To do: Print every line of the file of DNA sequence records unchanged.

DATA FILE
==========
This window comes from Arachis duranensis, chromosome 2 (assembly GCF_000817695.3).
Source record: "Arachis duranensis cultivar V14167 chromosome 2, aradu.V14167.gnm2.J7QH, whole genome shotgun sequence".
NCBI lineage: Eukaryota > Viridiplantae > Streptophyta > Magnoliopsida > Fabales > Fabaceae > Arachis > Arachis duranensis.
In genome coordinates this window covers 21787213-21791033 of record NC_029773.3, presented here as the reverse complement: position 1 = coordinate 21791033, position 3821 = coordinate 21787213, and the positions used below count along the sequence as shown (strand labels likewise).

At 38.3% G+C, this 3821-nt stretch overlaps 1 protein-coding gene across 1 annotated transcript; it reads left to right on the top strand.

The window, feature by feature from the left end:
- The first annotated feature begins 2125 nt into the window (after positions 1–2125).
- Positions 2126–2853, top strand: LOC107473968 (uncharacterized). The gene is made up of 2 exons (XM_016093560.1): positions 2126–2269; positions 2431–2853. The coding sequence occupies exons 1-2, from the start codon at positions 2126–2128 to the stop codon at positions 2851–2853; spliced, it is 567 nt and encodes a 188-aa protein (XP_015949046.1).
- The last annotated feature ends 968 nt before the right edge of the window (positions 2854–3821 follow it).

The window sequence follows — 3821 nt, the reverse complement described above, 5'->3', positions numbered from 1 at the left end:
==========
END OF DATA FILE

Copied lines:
This window comes from Arachis duranensis, chromosome 2 (assembly GCF_000817695.3).
Source record: "Arachis duranensis cultivar V14167 chromosome 2, aradu.V14167.gnm2.J7QH, whole genome shotgun sequence".
NCBI lineage: Eukaryota > Viridiplantae > Streptophyta > Magnoliopsida > Fabales > Fabaceae > Arachis > Arachis duranensis.
In genome coordinates this window covers 21787213-21791033 of record NC_029773.3, presented here as the reverse complement: position 1 = coordinate 21791033, position 3821 = coordinate 21787213, and the positions used below count along the sequence as shown (strand labels likewise).

At 38.3% G+C, this 3821-nt stretch overlaps 1 protein-coding gene across 1 annotated transcript; it reads left to right on the top strand.

The window, feature by feature from the left end:
- The first annotated feature begins 2125 nt into the window (after positions 1–2125).
- Positions 2126–2853, top strand: LOC107473968 (uncharacterized). The gene is made up of 2 exons (XM_016093560.1): positions 2126–2269; positions 2431–2853. The coding sequence occupies exons 1-2, from the start codon at positions 2126–2128 to the stop codon at positions 2851–2853; spliced, it is 567 nt and encodes a 188-aa protein (XP_015949046.1).
- The last annotated feature ends 968 nt before the right edge of the window (positions 2854–3821 follow it).

The window sequence follows — 3821 nt, the reverse complement described above, 5'->3', positions numbered from 1 at the left end: